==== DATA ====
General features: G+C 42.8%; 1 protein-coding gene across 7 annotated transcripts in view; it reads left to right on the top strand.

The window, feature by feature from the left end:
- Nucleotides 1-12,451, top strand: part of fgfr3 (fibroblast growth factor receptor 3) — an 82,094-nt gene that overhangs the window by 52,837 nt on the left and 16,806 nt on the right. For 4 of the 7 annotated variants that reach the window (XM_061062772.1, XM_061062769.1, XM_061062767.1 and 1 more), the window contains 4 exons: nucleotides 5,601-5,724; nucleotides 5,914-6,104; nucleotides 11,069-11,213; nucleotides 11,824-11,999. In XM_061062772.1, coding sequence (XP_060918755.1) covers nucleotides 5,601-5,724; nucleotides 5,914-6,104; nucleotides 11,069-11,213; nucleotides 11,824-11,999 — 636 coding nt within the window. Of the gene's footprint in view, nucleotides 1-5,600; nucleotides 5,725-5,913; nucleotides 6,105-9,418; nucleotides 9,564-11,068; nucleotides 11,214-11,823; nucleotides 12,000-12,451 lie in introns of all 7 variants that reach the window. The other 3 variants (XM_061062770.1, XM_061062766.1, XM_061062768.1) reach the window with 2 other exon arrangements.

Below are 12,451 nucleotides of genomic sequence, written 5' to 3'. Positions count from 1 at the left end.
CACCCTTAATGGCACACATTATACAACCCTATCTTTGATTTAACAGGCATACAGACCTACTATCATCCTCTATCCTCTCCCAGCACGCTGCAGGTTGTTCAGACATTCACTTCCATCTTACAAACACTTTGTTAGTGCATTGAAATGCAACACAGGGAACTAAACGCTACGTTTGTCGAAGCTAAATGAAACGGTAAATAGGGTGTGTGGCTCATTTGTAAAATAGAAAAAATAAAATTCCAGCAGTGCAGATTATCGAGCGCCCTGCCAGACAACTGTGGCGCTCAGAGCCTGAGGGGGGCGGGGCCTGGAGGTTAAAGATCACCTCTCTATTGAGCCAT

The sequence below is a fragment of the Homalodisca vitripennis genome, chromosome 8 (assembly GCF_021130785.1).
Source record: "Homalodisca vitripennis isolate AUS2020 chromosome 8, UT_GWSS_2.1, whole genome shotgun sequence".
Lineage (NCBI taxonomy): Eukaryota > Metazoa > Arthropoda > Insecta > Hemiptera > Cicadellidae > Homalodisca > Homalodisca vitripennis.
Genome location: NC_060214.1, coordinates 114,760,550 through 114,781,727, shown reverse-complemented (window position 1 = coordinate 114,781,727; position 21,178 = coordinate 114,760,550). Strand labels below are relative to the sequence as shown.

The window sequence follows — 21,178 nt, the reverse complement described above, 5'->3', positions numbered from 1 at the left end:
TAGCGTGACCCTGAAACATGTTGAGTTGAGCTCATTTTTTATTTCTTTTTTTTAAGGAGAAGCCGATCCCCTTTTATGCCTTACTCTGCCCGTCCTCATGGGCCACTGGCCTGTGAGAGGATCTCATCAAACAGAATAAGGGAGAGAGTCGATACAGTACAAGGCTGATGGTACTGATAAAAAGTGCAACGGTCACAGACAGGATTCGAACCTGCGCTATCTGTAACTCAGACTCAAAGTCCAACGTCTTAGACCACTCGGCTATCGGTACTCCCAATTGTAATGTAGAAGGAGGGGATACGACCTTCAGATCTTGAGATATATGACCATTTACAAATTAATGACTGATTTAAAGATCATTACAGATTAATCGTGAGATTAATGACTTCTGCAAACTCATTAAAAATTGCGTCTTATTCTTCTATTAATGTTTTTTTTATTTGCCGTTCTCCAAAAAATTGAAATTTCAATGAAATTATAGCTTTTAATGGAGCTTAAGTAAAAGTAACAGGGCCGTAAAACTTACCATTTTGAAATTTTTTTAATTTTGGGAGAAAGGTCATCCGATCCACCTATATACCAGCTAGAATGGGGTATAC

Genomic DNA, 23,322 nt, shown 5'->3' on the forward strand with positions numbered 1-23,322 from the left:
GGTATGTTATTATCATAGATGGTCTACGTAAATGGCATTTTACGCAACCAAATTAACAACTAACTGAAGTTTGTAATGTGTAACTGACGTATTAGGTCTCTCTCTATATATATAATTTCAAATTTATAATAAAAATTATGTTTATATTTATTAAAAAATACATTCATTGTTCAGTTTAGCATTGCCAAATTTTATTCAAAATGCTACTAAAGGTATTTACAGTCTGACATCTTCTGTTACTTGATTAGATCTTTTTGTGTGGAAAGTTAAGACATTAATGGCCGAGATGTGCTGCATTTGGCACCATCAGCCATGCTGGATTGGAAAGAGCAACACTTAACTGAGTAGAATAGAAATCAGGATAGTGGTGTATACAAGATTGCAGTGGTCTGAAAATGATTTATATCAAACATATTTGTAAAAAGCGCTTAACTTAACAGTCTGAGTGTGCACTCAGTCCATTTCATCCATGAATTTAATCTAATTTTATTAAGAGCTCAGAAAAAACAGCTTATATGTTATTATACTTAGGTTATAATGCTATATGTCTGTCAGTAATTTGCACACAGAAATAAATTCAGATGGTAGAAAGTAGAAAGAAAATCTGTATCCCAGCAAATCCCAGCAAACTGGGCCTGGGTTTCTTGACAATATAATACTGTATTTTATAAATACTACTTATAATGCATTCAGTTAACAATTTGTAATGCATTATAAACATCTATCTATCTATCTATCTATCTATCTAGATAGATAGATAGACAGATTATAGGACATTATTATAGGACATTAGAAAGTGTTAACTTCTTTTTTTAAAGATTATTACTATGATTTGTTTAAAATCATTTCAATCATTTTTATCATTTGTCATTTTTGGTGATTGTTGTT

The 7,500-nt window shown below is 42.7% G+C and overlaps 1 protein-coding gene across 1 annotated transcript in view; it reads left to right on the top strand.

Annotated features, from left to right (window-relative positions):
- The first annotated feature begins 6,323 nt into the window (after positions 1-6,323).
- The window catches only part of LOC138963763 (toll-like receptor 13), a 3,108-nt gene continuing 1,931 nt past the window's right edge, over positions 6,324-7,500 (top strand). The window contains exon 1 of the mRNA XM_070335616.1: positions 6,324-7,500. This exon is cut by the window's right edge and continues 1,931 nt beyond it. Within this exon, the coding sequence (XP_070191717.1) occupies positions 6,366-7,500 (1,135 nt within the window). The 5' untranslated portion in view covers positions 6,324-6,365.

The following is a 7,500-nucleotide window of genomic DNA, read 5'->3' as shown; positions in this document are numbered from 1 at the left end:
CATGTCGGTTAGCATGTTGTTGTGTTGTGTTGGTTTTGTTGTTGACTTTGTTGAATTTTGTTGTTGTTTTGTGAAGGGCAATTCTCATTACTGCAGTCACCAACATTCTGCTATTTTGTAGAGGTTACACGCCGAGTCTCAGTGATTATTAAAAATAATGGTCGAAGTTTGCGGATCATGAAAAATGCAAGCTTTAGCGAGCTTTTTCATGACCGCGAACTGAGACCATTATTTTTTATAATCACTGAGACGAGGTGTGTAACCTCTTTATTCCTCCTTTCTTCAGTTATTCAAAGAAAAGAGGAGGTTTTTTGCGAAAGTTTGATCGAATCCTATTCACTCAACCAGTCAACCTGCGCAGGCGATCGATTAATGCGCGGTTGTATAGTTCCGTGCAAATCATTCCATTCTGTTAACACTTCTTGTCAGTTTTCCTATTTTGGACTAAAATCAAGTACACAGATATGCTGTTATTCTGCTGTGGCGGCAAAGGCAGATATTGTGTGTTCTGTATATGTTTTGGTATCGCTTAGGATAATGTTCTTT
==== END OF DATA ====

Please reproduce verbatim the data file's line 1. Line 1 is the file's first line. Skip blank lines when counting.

General features: G+C 42.8%; 1 protein-coding gene across 7 annotated transcripts in view; it reads left to right on the top strand.